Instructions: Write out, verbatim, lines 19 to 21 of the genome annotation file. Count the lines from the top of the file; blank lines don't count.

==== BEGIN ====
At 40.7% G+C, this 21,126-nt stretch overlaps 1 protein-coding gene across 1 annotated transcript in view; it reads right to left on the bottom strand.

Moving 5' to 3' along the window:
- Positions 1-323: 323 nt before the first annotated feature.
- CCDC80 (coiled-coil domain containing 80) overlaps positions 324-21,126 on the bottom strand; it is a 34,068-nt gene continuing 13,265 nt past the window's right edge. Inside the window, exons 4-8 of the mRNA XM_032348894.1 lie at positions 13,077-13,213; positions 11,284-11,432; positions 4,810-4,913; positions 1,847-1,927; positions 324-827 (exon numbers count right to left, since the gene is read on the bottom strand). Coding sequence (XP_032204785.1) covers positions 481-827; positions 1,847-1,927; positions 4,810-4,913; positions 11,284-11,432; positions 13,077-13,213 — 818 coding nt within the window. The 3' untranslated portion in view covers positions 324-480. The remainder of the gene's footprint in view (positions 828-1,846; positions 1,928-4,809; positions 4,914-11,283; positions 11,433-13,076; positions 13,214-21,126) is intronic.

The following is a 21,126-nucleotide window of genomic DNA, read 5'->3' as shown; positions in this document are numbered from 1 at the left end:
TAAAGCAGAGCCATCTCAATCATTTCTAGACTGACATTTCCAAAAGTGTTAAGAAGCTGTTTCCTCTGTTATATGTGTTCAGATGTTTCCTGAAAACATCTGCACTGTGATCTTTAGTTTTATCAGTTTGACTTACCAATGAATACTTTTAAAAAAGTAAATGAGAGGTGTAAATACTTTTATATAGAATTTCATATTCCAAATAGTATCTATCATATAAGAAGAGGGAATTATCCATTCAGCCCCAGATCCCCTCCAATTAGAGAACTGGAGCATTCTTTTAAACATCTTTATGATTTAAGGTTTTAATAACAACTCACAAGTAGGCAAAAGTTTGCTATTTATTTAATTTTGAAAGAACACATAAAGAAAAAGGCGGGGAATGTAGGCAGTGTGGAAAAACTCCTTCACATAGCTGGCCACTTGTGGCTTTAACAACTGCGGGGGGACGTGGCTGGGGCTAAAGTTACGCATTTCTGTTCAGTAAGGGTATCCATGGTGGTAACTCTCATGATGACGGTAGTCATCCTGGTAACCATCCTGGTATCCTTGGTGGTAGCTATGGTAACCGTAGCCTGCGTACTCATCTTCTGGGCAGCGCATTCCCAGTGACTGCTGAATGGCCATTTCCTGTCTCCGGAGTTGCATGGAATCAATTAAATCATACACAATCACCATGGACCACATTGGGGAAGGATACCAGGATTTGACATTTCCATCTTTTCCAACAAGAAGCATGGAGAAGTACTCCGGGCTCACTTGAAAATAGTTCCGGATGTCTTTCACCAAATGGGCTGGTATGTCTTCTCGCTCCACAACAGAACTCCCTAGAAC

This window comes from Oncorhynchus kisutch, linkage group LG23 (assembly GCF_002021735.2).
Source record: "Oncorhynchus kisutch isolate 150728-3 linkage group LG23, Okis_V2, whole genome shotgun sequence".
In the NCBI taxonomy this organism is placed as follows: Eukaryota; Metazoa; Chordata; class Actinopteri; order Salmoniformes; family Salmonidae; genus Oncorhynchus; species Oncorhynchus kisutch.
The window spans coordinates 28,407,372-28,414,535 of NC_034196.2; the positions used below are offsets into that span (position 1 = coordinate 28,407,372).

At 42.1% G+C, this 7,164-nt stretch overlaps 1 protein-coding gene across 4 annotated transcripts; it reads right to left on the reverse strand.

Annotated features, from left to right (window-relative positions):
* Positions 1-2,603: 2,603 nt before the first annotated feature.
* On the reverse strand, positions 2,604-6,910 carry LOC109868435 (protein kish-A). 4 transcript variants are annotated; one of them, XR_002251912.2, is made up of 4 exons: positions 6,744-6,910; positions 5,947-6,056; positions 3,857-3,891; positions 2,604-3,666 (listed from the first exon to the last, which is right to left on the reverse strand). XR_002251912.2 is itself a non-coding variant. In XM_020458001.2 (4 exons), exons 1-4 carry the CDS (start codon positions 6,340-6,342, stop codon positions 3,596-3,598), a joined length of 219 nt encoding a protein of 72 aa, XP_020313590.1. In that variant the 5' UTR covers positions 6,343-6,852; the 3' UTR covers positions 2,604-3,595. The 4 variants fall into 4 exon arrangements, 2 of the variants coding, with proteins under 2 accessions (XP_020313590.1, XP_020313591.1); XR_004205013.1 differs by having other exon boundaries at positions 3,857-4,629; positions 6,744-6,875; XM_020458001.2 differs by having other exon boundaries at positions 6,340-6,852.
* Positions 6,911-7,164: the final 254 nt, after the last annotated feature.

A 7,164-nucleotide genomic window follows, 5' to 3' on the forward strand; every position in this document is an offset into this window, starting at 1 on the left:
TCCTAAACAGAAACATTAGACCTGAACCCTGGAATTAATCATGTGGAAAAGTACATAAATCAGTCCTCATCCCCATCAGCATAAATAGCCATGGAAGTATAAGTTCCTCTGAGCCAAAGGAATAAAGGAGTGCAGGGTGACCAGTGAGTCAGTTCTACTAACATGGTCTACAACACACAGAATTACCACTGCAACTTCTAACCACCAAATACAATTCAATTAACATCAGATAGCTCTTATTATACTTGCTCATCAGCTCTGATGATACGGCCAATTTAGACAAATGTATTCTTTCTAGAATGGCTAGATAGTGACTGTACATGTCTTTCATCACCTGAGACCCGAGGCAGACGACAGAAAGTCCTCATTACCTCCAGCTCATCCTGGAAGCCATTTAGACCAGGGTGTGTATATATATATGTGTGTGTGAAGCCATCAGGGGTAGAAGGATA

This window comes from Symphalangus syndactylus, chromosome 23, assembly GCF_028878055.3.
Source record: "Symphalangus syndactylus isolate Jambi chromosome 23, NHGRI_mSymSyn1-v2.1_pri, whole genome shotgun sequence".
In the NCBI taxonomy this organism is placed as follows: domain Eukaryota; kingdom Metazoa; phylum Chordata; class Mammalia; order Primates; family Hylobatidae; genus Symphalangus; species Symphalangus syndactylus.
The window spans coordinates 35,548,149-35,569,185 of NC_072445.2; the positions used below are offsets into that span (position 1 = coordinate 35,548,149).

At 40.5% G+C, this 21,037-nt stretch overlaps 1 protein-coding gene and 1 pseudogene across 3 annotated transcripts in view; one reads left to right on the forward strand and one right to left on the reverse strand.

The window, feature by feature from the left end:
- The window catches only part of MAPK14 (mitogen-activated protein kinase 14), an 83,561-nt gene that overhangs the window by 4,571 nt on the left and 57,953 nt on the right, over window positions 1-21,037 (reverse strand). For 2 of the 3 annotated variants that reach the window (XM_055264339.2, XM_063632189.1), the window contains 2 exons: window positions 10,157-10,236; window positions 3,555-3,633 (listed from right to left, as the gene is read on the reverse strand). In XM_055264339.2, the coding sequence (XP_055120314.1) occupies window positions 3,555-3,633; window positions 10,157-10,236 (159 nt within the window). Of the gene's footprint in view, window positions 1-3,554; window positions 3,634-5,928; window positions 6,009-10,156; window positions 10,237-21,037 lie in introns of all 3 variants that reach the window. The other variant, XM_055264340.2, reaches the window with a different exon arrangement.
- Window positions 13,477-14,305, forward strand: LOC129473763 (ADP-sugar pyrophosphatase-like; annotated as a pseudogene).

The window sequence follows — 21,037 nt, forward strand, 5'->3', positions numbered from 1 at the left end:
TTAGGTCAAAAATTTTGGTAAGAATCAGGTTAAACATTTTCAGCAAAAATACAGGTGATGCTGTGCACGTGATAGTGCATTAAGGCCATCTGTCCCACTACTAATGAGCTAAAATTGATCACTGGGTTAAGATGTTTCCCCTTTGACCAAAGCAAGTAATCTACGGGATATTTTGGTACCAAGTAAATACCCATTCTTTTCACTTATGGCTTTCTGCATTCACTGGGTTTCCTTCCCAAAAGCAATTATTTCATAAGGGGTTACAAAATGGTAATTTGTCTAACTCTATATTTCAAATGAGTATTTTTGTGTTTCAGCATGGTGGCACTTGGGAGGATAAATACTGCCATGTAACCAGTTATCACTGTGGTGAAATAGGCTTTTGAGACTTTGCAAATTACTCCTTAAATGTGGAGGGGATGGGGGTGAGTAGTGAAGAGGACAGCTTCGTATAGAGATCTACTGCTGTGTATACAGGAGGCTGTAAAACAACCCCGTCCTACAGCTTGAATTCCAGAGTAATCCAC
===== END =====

Source record: "Symphalangus syndactylus isolate Jambi chromosome 23, NHGRI_mSymSyn1-v2.1_pri, whole genome shotgun sequence".
In the NCBI taxonomy this organism is placed as follows: domain Eukaryota; kingdom Metazoa; phylum Chordata; class Mammalia; order Primates; family Hylobatidae; genus Symphalangus; species Symphalangus syndactylus.
The window spans coordinates 35,548,149-35,569,185 of NC_072445.2; the positions used below are offsets into that span (position 1 = coordinate 35,548,149).